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Open access

Alexis Padrón-Cabo, Ezequiel Rey, Benjamín Vidal and Javier García-Nuñez

Abstract

The aims of this study were to evaluate physical performance of substitute players versus those replaced or completing the entire match, determine physical performance of substitute players across different playing positions and examine variations in match-related running performance in substitute players throughout the entire competitive season. The sample was composed of 943 observations of professional players who participated in the first division of the Spanish League (La Liga) during the 2014-2015 season. The players were divided into three different groups: players who completed the entire match (n = 519), players who were replaced (n = 212) and substitute players (n = 212). Substitute players covered greater distances at medium and high intensity compared to the players who played the entire match and those who were replaced. Position-specific trends indicated that attackers and central midfielder increased the distance covered at high-intensity running compared to their peers who played the whole match. During the competitive season, it was observed that substitute players attained greater match running performance during the mid-season period, allowing them to cover more distance for different variables of running performance compared to the start and end of the season.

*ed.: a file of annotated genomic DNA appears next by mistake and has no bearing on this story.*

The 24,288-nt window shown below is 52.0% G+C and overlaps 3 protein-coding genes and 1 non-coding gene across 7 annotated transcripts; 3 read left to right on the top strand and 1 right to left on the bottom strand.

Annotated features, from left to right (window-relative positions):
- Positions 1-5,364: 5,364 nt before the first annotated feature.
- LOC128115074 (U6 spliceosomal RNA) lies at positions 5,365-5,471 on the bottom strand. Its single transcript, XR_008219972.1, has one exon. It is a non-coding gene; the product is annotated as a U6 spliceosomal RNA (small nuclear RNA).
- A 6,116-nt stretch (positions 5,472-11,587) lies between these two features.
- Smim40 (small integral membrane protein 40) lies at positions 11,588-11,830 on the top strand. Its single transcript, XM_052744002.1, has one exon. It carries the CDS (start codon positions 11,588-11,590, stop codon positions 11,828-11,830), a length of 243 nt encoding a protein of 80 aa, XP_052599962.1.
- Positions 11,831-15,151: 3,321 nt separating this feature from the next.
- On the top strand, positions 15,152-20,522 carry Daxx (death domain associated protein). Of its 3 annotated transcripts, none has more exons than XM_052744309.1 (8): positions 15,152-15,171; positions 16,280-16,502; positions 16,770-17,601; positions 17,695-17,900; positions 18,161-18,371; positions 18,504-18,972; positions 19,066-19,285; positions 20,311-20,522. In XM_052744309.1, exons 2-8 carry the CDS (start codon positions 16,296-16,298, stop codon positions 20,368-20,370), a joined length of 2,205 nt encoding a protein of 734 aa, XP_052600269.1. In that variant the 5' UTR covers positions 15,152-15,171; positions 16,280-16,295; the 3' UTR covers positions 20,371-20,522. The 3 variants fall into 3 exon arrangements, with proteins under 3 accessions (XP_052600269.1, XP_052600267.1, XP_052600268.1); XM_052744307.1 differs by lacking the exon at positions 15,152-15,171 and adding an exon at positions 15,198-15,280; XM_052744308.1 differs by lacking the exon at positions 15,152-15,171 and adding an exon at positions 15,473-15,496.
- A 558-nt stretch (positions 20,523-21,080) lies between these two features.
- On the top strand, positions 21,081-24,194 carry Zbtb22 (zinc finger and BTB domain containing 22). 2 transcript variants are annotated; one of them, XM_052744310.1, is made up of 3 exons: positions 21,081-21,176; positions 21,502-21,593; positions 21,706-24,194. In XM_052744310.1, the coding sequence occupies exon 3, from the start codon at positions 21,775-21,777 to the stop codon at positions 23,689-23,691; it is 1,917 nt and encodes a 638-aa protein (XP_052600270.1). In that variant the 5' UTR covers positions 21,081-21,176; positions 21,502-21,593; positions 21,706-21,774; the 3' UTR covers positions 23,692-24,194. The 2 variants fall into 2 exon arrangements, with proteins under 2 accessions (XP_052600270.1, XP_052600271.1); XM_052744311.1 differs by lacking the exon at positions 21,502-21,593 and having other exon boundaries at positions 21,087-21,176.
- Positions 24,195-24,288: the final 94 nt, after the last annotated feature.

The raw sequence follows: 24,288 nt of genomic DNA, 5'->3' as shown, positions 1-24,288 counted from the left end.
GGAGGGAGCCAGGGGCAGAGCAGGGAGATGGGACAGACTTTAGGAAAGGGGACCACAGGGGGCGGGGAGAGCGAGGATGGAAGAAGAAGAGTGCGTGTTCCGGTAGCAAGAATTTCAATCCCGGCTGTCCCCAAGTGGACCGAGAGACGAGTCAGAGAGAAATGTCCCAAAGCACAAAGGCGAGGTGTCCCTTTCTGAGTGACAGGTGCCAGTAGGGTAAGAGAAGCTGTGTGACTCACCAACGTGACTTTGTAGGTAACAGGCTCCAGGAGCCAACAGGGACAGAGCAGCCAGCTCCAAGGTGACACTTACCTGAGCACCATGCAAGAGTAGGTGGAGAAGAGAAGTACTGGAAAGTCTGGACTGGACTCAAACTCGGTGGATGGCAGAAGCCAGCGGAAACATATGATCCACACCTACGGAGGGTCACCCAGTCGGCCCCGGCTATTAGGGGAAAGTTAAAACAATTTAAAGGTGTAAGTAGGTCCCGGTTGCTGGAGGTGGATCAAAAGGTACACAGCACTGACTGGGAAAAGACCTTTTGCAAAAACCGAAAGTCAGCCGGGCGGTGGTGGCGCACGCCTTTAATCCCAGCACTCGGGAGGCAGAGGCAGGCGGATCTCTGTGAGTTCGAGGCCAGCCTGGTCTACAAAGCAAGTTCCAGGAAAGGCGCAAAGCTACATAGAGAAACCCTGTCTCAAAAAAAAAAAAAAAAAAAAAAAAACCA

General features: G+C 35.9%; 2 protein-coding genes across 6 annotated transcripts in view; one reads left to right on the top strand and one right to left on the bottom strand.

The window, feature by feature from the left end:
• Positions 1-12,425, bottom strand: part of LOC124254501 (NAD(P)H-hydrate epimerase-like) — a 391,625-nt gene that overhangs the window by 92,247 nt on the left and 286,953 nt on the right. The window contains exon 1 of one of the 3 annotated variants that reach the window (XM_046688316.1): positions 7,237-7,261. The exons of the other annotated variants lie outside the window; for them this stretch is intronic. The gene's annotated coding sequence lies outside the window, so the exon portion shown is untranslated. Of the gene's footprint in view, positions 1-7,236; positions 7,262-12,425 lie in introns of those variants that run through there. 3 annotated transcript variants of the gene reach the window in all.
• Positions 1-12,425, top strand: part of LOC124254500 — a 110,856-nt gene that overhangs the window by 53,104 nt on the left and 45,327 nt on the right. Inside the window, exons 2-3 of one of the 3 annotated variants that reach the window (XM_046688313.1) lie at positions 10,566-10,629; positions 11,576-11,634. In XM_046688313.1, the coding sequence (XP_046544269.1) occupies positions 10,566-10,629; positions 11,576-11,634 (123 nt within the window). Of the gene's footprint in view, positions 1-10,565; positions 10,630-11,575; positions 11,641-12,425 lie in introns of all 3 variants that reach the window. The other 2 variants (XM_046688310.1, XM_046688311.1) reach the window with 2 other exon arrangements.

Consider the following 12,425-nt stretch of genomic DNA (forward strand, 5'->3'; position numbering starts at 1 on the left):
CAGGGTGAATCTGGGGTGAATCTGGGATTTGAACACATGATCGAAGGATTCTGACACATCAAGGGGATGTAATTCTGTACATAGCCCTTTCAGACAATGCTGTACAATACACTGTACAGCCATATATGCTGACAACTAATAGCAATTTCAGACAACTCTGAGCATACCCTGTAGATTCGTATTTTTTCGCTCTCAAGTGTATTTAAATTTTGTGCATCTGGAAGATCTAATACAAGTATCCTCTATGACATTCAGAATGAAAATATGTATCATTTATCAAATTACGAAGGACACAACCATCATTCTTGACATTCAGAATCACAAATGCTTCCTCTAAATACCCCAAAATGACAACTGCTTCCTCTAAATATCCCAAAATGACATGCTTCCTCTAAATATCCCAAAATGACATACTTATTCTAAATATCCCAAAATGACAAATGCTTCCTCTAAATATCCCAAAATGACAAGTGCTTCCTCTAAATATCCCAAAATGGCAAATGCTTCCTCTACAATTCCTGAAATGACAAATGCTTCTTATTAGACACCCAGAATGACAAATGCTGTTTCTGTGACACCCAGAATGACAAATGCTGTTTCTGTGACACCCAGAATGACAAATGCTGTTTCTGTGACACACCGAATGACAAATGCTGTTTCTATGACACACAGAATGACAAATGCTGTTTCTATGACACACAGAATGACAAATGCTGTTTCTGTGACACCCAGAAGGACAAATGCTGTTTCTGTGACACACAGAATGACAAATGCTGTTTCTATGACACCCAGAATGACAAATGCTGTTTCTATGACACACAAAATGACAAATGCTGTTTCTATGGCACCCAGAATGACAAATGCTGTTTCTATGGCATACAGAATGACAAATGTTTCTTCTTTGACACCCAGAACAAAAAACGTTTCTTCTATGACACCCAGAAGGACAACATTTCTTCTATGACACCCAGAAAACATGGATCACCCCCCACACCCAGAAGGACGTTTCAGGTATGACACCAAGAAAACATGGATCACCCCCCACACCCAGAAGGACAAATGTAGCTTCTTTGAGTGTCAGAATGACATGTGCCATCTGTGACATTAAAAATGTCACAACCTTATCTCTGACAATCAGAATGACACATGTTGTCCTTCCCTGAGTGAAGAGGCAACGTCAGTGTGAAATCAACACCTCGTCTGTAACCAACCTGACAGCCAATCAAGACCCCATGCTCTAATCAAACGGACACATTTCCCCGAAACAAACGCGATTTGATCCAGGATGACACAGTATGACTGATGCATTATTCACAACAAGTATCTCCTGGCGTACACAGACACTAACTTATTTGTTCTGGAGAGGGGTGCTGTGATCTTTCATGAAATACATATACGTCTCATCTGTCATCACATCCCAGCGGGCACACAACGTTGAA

Open access

Cheryl Sihui Tay and Pui Wah Kong

Abstract